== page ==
Click on “Install Extension” and follow the necessary steps to install and activate the extension.

Create Your First Test

After you’re done, go back to Testim on your browser. You’ll be asked to click on the record button to start your first test:

After hitting the record button, you’ll be prompted for the URL for your test:

Since we’ll test the Google home page, type https://google.com and then click on “Create Test.” After that, you’ll see a new browser window with the Google home page on it, and a message indicating your actions are being recorded for the test:

Don’t do anything and close the window. Return to Testim, and you should see something like this:

In Testim, each test can have many steps. Here we’re seeing a test case with a single step, which consists of accessing https://google.com.

You’ll now add a new step, consisting of a validation. Testim offers several types of validations, and the one we’ll use aims to check whether an element exists and is visible.

Adding a Validation

To add a validation, click on the blue plus button after the single step of the test. A context menu will show up. Click on the validation button, as shown in the following image:

Then, click on “Validate element visible”:

You’ll then see a message saying that you need to open the base URL to choose an element. Clicking the link will open up another browser window where you’ll see the Google home page. Go back to the Testim window and repeat the process to add validation. This time, you’ll be taken back to the test Chrome window, and you’ll see you’re able to select elements from the page. Just click on the search box and close the window. Go back to Testim, and you’ll see something like this:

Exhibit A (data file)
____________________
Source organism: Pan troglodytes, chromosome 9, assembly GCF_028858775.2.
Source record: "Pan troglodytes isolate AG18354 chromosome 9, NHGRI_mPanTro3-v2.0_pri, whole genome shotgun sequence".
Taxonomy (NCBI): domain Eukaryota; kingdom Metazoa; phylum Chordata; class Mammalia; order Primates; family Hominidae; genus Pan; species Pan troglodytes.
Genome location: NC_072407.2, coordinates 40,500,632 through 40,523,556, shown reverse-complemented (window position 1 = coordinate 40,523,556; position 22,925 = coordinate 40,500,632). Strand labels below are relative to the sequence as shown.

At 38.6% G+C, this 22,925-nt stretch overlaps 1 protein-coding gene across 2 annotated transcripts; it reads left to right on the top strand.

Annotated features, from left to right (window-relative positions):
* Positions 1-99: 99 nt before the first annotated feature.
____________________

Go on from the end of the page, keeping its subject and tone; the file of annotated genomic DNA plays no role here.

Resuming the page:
As you can see, our test now contains two steps, the second of which is a validation for the element “q” (i.e., the search text box).

To run the test, you can click on the play button—right beside the record button—or press F8. After doing that, you should see a new Chrome window opening up, accessing the Google home page, and then doing nothing else. Over here on Testim’s window, you should see a message saying that the test was successful:

Life Beyond Selenium

Verifying the existence of an element on a page is a common use case for a browser automation tool. In this post, we’ve shown you how to do that using Selenium.

Despite Selenium being a flexible and popular tool, as mentioned, it comes with its disadvantages. Often, there are alternatives better suited for specific testing activities. Today, you’ve also learned how to use Testim to check for the existence of an element.

Testim is a test automation tool that uses machine learning to define smarter locators for elements on a web page, giving birth to less fragile tests and easing the burden of test maintenance on your team. Give Testim a try.